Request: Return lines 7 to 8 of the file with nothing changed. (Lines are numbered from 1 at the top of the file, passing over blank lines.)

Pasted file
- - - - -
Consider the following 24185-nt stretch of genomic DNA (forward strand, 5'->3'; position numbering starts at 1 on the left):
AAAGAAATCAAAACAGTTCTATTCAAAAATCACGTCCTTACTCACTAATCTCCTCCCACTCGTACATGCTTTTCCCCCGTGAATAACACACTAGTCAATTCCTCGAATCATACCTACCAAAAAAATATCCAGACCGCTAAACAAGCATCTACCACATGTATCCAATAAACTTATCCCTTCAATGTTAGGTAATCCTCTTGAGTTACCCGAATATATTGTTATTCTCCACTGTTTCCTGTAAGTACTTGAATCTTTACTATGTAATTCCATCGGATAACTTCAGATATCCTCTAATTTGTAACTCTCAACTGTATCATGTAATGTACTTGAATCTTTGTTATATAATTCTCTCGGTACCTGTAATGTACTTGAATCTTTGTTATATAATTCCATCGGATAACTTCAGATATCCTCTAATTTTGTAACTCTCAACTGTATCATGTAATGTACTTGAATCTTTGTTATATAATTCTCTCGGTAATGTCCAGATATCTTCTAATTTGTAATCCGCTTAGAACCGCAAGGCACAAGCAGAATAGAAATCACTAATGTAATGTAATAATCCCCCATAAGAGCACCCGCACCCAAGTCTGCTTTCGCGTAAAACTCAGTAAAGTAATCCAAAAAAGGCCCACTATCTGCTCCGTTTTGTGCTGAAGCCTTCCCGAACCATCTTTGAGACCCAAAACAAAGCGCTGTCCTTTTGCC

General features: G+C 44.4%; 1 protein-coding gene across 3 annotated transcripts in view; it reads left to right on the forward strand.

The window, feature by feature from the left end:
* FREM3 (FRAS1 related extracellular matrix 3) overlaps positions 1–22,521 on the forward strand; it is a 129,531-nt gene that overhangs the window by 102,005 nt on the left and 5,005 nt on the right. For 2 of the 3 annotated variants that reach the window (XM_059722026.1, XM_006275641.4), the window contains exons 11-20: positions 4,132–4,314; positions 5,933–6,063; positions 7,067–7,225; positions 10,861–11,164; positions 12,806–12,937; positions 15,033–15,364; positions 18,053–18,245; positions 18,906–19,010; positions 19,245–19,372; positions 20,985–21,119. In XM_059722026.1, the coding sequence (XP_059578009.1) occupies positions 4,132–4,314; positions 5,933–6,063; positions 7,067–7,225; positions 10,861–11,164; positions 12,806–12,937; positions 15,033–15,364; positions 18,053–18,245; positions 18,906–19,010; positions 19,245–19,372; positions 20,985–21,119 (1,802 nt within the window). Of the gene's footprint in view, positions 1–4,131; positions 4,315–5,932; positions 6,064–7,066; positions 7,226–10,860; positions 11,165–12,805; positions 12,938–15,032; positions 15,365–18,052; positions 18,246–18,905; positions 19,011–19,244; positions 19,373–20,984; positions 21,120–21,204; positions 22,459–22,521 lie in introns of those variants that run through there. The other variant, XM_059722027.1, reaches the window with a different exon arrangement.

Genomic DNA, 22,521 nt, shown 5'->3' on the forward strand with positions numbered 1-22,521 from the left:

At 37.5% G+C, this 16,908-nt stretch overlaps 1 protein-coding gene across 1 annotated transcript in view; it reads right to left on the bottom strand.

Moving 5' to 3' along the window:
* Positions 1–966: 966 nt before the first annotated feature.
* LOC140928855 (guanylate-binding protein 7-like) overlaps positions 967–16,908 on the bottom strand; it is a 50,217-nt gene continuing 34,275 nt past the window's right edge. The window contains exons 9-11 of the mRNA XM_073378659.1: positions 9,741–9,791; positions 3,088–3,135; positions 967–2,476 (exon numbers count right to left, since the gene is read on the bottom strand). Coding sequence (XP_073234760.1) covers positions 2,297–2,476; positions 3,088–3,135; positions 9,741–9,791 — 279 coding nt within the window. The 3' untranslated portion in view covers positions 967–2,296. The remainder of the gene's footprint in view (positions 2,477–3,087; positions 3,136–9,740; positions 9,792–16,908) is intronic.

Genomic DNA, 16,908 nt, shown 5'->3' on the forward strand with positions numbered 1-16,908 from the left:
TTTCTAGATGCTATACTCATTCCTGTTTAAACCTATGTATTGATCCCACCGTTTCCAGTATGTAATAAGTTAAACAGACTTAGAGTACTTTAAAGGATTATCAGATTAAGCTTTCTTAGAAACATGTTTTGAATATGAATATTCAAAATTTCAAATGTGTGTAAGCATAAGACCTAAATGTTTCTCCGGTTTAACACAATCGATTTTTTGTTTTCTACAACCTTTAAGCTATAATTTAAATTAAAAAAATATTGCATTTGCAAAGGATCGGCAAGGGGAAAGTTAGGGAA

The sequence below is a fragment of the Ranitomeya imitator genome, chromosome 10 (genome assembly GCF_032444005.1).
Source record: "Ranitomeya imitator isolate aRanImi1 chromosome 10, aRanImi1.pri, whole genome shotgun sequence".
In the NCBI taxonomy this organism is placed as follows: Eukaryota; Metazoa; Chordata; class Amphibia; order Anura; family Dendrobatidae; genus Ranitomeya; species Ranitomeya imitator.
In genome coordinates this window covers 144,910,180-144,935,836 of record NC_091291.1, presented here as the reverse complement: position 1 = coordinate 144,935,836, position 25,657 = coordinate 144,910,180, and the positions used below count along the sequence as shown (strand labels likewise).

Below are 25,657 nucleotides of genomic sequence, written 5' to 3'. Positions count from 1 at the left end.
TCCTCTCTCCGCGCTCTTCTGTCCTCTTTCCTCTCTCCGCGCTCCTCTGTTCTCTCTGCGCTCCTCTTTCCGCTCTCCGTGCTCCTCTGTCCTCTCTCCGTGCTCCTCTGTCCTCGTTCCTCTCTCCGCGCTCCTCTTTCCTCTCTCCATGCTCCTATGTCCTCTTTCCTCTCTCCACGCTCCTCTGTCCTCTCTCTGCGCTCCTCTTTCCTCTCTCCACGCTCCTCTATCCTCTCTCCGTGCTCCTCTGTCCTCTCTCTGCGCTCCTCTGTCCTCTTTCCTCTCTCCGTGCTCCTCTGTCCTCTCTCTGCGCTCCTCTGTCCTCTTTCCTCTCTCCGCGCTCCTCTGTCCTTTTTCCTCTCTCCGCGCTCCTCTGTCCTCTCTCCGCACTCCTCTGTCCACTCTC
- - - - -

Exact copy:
At 37.5% G+C, this 16,908-nt stretch overlaps 1 protein-coding gene across 1 annotated transcript in view; it reads right to left on the bottom strand.

Moving 5' to 3' along the window: